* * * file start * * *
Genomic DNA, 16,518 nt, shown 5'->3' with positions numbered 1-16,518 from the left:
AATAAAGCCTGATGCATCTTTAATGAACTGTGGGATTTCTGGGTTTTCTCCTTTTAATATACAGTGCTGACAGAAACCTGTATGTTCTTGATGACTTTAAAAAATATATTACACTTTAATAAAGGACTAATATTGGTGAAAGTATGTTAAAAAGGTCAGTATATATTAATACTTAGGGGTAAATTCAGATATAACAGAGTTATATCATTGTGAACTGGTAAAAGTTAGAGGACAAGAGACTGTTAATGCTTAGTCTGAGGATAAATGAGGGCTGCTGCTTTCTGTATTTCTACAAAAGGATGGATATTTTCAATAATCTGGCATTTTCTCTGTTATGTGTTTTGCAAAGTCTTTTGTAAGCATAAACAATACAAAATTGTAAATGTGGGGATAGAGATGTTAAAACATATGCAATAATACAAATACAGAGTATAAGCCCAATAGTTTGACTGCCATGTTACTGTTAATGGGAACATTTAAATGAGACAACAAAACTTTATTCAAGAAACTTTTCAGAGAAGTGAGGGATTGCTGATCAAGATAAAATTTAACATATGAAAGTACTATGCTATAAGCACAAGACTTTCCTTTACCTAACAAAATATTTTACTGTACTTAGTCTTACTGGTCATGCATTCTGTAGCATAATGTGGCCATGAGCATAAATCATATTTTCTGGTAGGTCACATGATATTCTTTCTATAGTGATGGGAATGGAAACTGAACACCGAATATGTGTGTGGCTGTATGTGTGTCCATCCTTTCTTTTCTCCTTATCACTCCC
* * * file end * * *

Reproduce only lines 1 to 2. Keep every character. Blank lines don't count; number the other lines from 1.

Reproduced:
Genomic DNA, 16,518 nt, shown 5'->3' with positions numbered 1-16,518 from the left:
AATAAAGCCTGATGCATCTTTAATGAACTGTGGGATTTCTGGGTTTTCTCCTTTTAATATACAGTGCTGACAGAAACCTGTATGTTCTTGATGACTTTAAAAAATATATTACACTTTAATAAAGGACTAATATTGGTGAAAGTATGTTAAAAAGGTCAGTATATATTAATACTTAGGGGTAAATTCAGATATAACAGAGTTATATCATTGTGAACTGGTAAAAGTTAGAGGACAAGAGACTGTTAATGCTTAGTCTGAGGATAAATGAGGGCTGCTGCTTTCTGTATTTCTACAAAAGGATGGATATTTTCAATAATCTGGCATTTTCTCTGTTATGTGTTTTGCAAAGTCTTTTGTAAGCATAAACAATACAAAATTGTAAATGTGGGGATAGAGATGTTAAAACATATGCAATAATACAAATACAGAGTATAAGCCCAATAGTTTGACTGCCATGTTACTGTTAATGGGAACATTTAAATGAGACAACAAAACTTTATTCAAGAAACTTTTCAGAGAAGTGAGGGATTGCTGATCAAGATAAAATTTAACATATGAAAGTACTATGCTATAAGCACAAGACTTTCCTTTACCTAACAAAATATTTTACTGTACTTAGTCTTACTGGTCATGCATTCTGTAGCATAATGTGGCCATGAGCATAAATCATATTTTCTGGTAGGTCACATGATATTCTTTCTATAGTGATGGGAATGGAAACTGAACACCGAATATGTGTGTGGCTGTATGTGTGTCCATCCTTTCTTTTCTCCTTATCACTCCC